As well as increasing security at Herstedvester, near Copenhagen, the ministry announced inspections at prisons across the country and the recruitment of several specialists to reinforce the regime at other high-security jails.
The changes came after Madsen, jailed for life for the 2017 murder of Swedish journalist Kim Wall when she went to interview him on board his homemade submarine, briefly broke out of Herstedvester Prison on October 20th.
During the break-out, 49-year-old Madsen used a fake explosives belt to threaten a prison psychologist.
Although he was only free for a few minutes before police surrounded him, the fact he managed to get that far meant that security was not good enough, said a ministry statement.
Prison officials had not been sufficiently aware of Madsen's willingness to plan and carry out serious crimes to make his escape, said the statement.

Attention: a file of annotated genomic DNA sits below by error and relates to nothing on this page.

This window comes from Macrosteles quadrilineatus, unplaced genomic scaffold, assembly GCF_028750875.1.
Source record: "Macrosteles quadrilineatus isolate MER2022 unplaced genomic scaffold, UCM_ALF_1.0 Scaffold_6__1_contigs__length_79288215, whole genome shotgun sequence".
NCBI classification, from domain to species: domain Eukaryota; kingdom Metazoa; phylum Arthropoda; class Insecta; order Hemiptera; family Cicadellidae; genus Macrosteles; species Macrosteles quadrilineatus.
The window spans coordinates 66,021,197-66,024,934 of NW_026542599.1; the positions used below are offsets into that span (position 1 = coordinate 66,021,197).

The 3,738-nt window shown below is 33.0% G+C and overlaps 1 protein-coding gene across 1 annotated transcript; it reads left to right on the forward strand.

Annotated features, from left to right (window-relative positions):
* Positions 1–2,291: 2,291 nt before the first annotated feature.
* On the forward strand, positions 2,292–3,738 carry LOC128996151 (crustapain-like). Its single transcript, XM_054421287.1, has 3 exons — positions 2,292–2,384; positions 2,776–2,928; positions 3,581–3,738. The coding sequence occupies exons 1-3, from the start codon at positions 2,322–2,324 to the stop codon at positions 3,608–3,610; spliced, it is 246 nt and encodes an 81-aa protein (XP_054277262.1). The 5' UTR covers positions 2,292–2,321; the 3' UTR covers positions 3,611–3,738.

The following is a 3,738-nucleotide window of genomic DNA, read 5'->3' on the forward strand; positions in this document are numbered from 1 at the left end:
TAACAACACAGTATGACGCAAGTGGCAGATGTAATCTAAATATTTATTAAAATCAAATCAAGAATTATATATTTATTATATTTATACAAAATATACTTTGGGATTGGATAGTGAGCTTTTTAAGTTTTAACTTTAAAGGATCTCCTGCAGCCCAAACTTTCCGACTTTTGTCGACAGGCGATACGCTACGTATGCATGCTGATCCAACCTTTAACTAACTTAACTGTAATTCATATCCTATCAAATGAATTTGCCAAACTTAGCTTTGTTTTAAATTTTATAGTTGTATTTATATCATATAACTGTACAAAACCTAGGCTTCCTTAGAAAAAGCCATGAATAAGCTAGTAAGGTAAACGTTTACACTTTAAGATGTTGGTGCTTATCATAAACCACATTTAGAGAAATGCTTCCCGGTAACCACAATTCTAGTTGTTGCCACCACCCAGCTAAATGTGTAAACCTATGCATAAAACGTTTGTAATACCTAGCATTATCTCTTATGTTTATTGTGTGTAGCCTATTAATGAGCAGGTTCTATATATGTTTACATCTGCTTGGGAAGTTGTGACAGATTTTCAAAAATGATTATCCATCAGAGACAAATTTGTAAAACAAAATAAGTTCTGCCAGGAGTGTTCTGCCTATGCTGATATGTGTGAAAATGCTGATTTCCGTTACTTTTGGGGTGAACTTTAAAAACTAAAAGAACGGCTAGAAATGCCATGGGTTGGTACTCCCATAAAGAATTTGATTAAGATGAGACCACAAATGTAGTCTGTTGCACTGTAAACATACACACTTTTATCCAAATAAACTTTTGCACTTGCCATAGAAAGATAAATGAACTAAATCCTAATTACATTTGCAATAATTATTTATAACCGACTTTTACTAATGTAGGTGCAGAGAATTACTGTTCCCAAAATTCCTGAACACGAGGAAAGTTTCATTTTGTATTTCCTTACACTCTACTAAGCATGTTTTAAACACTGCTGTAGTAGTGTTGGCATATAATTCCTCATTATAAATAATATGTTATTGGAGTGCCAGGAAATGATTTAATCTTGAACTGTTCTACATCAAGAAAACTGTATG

Madsen had been allowed unsupervised access to a workshop and, unaccompanied by staff, had been able to smuggle out the fake devices he used for his escape, said Justice Minister Nick Hækkerup.
A prison service report into the incident said Madsen had been allowed to move about inside the prison with a backpack without being challenged by guards.
Security has been stepped up in several blocks of the prison. Prisoners now have to carry all their personal effects in transparent bags and there is increased video-surveillance.
Since his escape bid, Madsen and five other prisoners have been transferred to another prison, the location of which has not been made public.